When the Steelers assembled at Greater Pittsburgh International Airport for a Saturday morning flight that would take them to LAX on Oct. 12, included in the baggage they were transporting were a 1-4 record and the reality that the people who had occupied the top two lines of their depth chart at quarterback when this regular season began would be unable to help them on the trip.
The Steelers now are halfway through a season that has been filled with potholes and obstacles, some of their own doing and others seemingly a perverted gift from the football gods. They played that game against the Chargers without their top two quarterbacks, and at other times along the journey to where they are today, they've played without their starting cornerbacks, without their top two running backs. They've been forced to mix-and-match at wide receiver and on the defensive line. They've made two trips to California, played twice on Monday night, and twice on Sunday night, and just about the only thing they know for certain moving forward is that the next time they see either Ben Roethlisberger or Stephon Tuitt in full pads will be next summer at Saint Vincent College.
In a lot of ways, the journey hasn't been kind to these Steelers, but after yesterday's 26-24 victory over the Indianapolis Colts at Heinz Field, they are 4-4 and they are relevant. Their three-game winning streak that vaulted them from 1-4 to 4-4 says they are.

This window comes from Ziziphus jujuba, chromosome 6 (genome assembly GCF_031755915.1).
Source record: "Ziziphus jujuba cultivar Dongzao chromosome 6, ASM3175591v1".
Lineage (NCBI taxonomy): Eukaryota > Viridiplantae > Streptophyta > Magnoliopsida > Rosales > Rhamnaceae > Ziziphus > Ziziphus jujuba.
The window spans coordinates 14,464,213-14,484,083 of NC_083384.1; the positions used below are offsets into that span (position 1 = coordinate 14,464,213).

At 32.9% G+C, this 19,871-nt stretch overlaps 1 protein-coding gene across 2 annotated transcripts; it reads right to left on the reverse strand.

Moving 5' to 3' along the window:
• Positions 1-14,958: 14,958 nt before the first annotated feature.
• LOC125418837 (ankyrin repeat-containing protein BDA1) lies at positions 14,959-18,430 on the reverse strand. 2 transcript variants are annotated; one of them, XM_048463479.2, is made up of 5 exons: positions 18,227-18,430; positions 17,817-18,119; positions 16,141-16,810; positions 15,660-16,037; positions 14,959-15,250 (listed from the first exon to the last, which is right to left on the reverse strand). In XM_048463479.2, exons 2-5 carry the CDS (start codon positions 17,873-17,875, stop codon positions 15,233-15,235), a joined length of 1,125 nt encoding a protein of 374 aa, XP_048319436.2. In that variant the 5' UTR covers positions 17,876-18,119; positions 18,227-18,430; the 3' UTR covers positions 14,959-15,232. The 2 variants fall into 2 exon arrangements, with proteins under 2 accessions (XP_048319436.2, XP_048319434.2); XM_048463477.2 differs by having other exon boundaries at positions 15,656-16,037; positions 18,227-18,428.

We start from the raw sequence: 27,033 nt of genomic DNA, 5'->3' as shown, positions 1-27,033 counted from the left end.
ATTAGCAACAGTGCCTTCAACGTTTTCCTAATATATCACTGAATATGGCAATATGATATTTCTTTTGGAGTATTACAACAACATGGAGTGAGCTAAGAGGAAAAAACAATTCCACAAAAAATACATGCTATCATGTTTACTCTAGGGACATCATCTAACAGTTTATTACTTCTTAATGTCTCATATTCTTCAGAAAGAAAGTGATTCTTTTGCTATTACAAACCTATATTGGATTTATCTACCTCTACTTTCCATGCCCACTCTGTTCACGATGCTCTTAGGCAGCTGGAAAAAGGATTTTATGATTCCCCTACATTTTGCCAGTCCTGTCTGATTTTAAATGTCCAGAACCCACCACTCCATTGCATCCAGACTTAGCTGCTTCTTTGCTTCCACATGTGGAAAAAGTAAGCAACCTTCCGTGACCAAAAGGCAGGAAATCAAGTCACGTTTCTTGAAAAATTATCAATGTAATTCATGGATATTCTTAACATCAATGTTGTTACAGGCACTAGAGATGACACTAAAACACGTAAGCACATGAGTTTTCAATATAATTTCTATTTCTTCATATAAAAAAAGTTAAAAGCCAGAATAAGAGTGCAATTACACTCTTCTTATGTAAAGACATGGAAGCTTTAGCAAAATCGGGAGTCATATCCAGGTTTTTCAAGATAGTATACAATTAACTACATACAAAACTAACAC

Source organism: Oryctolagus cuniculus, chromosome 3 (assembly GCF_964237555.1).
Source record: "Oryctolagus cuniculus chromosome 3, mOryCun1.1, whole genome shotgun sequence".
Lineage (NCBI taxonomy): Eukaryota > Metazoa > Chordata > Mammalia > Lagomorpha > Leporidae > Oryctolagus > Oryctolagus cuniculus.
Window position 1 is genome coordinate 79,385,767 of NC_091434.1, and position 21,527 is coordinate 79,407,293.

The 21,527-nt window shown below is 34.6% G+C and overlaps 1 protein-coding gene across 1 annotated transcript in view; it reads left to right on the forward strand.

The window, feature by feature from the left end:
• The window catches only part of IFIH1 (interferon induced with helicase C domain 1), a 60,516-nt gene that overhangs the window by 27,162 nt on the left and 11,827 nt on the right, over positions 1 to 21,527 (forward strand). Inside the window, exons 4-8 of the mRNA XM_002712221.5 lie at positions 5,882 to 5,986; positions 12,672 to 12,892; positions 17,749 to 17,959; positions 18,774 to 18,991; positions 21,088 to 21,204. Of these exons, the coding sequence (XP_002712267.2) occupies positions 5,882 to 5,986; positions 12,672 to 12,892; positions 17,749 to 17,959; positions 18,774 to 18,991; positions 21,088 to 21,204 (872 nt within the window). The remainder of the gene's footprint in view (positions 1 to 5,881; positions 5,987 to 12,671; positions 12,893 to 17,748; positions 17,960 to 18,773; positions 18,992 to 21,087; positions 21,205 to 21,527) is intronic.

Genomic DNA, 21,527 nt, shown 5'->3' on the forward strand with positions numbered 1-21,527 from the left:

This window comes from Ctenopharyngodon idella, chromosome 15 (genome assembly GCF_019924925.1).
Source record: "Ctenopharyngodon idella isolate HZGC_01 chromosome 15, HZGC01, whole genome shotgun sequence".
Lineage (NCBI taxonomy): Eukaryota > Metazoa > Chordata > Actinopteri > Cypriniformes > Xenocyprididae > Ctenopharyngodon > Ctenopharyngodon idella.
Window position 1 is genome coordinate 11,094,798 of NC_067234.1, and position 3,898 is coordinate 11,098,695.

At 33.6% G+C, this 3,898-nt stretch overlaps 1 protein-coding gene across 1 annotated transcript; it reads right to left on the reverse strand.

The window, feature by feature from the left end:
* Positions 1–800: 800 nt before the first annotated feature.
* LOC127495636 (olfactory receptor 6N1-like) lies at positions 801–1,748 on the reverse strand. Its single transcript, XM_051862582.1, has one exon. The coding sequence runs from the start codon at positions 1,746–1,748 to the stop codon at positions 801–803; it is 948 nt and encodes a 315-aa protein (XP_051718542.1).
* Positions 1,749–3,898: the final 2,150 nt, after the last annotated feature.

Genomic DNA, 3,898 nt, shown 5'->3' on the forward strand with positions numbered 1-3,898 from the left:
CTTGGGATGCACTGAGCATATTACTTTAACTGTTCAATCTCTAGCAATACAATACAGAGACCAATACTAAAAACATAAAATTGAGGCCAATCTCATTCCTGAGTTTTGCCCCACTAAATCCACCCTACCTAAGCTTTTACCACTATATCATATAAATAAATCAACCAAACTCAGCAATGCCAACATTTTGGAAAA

A couple of days before taking the field against the then 5-2 Colts, themselves an outfit having to navigate 2019 without their franchise quarterback, Coach Mike Tomlin was ruminating on what clawing to .500 would tell him about his team.
"That we have a chance to be relevant, and that's what you ask for at the turn," began Tomlin, "but as a sidebar: We've probably been through more than most who have a chance to be relevant, and hopefully that's an asset to us. The scarring, the hardening, the things associated with our journey is an asset to us as we proceed."
The victory over the Colts certainly contributed to the scarring, because there was nothing about it that was simple or easy. As has been the case recently, the Steelers offense was the culprit, with the unit's specific crime on this afternoon being the typically lethal habit of settling for field goals instead of scoring touchdowns.
Being down to Jaylen Samuels and Trey Edmunds at running back is a reasonable explanation for 1-for-4 in the red zone and 1-for-3 in goal-to-go situations, but having a reasonable explanation is not a tiebreaker and so ending up 3-5 after a loss to the Colts would be heading in the opposite direction of the road to relevancy. And so, as they have often during this three-game winning streak and in the four victories over the five games since that 0-3 start, the Steelers manufactured a way to compensate, with their defense leading the way.